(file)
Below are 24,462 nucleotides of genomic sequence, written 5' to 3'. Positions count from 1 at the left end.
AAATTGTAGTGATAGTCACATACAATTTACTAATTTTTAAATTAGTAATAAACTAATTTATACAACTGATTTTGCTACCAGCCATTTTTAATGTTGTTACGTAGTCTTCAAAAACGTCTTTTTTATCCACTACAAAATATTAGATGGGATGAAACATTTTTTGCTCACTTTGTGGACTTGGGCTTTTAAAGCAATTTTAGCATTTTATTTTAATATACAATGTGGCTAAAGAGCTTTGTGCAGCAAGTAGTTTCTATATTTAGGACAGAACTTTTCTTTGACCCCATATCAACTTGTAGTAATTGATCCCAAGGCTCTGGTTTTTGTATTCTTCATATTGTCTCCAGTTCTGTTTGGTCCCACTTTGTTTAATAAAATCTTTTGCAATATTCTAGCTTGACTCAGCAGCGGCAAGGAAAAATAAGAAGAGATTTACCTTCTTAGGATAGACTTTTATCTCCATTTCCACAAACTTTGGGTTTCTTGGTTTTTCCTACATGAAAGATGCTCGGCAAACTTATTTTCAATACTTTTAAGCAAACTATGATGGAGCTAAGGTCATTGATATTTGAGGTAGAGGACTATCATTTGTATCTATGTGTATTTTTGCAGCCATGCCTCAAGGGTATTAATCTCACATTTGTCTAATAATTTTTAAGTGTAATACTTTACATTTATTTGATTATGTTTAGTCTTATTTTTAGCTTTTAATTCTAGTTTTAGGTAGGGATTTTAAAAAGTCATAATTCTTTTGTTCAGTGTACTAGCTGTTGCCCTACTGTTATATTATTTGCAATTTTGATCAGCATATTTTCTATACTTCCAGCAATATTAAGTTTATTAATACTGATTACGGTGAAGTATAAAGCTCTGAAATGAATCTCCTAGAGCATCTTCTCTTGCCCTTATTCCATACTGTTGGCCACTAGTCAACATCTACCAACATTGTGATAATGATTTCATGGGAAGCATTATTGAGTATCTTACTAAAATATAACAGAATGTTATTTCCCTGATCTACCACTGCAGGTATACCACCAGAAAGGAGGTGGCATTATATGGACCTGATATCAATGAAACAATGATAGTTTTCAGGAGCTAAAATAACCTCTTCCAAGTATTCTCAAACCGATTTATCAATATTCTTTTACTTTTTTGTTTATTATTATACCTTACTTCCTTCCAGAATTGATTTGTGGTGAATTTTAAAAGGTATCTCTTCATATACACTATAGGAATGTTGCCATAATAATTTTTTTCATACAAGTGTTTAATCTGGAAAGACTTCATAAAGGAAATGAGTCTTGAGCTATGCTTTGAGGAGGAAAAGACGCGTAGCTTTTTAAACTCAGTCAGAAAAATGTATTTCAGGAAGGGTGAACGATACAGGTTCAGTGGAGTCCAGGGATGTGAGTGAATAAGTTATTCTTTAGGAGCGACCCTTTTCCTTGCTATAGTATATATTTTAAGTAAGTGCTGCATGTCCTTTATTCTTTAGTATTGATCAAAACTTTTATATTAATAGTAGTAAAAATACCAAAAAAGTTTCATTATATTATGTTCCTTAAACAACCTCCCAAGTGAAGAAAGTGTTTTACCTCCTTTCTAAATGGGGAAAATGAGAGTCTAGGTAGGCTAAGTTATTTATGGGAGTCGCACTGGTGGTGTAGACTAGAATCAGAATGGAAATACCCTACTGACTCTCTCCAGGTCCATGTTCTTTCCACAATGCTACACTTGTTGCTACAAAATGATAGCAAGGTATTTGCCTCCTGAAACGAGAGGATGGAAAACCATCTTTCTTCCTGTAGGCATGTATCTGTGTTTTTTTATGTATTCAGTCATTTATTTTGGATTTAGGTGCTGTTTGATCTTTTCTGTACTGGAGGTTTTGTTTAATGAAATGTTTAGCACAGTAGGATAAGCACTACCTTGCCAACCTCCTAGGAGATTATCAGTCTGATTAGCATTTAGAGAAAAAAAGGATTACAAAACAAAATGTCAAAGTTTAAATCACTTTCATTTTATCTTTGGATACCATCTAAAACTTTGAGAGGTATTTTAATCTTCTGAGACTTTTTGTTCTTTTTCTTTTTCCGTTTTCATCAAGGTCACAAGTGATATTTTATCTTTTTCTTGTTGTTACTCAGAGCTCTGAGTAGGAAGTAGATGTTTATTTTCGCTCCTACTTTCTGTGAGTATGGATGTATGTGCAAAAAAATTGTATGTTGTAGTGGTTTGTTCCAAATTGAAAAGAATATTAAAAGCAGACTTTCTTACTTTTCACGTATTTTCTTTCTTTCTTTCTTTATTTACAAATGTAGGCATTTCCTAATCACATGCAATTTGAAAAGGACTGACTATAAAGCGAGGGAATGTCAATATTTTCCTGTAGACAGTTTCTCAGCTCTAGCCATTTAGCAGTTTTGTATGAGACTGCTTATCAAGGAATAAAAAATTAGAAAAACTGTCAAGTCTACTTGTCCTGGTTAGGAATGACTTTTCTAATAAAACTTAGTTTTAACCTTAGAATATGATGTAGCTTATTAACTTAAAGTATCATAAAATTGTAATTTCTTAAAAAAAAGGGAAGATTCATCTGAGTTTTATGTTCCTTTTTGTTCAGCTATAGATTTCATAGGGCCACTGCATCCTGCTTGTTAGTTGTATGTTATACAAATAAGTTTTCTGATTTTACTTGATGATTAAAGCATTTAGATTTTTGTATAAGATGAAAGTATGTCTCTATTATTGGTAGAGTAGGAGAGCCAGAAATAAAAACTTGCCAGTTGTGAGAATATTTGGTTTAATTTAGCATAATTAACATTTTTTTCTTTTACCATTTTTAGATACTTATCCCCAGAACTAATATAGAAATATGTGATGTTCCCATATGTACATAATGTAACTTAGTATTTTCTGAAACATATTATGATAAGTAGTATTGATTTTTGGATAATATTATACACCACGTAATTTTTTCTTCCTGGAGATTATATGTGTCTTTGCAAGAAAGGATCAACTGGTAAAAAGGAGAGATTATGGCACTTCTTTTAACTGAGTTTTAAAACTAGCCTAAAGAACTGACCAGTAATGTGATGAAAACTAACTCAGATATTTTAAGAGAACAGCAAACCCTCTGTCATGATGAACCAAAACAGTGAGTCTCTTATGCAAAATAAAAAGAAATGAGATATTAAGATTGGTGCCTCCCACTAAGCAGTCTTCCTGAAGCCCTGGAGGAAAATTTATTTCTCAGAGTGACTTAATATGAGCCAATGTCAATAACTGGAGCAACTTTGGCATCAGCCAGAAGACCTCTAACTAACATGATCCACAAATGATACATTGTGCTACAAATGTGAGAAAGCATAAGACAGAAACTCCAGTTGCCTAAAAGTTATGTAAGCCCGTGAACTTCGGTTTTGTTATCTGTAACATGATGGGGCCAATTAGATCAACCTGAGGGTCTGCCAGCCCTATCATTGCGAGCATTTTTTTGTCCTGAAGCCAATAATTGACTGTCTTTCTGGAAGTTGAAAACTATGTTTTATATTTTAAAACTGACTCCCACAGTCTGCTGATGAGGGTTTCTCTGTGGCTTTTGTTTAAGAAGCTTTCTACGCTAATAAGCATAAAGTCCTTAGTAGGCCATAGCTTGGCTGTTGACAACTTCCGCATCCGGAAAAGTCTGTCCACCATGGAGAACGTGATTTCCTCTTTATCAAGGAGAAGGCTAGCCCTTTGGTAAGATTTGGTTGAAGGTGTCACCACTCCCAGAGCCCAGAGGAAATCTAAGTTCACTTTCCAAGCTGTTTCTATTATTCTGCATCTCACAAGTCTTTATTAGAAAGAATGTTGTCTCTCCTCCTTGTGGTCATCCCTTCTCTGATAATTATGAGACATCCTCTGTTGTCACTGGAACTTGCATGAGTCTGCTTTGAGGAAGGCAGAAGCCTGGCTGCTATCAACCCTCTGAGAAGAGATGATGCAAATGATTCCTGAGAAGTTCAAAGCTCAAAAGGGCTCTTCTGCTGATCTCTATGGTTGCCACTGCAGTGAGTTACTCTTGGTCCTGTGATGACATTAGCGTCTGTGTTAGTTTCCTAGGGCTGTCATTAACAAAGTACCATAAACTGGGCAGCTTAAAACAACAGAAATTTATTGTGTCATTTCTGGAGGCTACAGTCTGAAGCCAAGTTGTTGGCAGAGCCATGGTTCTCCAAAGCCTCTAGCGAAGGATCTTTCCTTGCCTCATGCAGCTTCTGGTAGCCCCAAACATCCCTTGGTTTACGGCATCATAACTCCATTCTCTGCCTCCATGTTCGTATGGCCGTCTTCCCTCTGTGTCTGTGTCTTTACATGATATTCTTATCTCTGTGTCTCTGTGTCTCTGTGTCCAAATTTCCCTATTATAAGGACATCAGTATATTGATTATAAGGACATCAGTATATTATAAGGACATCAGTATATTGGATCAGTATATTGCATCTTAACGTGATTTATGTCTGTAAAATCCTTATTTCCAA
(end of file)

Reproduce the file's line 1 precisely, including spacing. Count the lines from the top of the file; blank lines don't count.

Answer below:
Below are 24,462 nucleotides of genomic sequence, written 5' to 3'. Positions count from 1 at the left end.